I am NOT a fan of the summer months. Summer is my LEAST favorite season, right behind winter. I cannot stand humidity or the intense summer sun.
I used to like summer when I was younger, but the older I get the more I dislike it. I especially hate it at night when it’s so hot and sticky that I can’t get comfortable to sleep.
Below are some great tips from Kurt Kazanowski on how to protect the elderly during the dog days of summer. I am sharing these tips with readers because I think they can apply to everyone – not just he elderly.
Dehydration is one of the main causes of most health problems, not just heat related. To keep everything running efficiently in the body, and keep it cool, water is a must. Encourage them to continually drink water throughout the day even if they aren’t thirsty. Your body needs water way before it tells you through the sensation of thirst. Keep an eye on the consumption of caffeine and alcohol as their intake dries out the body.
Notice the time of day
If you have an activity planned, especially one with heavy sun exposure, schedule it accordingly. The hottest times of the summer day are between 12pm and 4pm. Aim for morning or evening when thinking about having a family outing in the summer. Most importantly keep the time limited. There is only so long people of any age can benefit from being in direct sunlight.
Dress appropriately and seek shade
Older individual’s skin is particularly sensitive. Encourage them to use sunscreen and bug sprays when necessary. Utilize shade during your summer fun when possible. They can also wear light breathable layers and sun hats to avoid sun exposure if shade is not an option.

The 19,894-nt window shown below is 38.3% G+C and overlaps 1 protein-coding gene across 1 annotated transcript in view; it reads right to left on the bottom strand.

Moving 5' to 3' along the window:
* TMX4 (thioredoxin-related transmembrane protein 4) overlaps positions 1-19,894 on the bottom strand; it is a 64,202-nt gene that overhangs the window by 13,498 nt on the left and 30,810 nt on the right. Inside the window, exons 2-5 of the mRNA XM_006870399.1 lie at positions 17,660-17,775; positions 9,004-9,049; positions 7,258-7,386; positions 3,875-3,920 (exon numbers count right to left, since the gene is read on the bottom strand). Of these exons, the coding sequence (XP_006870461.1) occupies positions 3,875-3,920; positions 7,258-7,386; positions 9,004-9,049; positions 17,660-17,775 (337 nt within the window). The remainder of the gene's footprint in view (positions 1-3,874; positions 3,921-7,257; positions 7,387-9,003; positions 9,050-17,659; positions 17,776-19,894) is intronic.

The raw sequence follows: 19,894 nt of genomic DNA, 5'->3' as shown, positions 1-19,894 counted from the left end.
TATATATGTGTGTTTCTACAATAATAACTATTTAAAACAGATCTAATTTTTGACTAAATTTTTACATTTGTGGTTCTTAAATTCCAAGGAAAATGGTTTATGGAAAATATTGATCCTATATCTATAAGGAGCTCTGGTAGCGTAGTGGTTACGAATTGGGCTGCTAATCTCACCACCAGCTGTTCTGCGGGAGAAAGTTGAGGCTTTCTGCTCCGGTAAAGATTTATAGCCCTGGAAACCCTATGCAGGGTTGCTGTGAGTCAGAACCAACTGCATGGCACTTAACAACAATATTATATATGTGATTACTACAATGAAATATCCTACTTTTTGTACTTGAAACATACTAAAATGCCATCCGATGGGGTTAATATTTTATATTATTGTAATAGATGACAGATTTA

Watch the index
High heat coupled with high humidity impairs the bodies sweat glands. Therefore, it can’t cool itself properly. The heat index takes the moisture and heat measurements into account. It then reports the temperature ‘it feels like’ outside with multiple variables in mind. There are apps and various websites where you can check the heat index easily.
Take it easy
Plan your activities with all family members and their needs in mind. Strenuous activities outdoors are overwhelming to many in the summer. Sometimes turning your activity plans into two-parts is the most successful. If you are inviting your older family members, consider their limitations. Maybe have one part of the family do the hike and meet your parents for lunch after with everyone. That way it is still a social activity but without the stress for them.
Air conditioning is a wonderful asset for people of every age, especially those in hot climates. If seniors do not have AC in their homes, they can take advantage of public places. Libraries, movie theatres, coffee shops and shopping centers all have AC. Taking a cool bath or shower is a good option as well. Other easy options involve cool cloths and ice packs. Make sure these are handy at their home for a quick grab when needed.
Know the signs of heat illnesses
Keep an eye out for any signs that seem off or out of the ordinary. Sudden redness in the face, dizziness or nausea are red flags. Sit them down in a cool place with a glass of ice water and take a breath. Any chest pain, erratic breathing, rapid heartbeat or sudden headaches should all be taken seriously. Seek medical attention if it gets worse.
Don’t forget about your pets either. You need to make sure they are safe and healthy during the hot summer months too.
Do you have any additional tips you’d like to share? Feel free to share them in the comment section of this post.
*This is a guest post. There was no compensation. The opinions expressed are that of the author and do not necessarily reflect my own.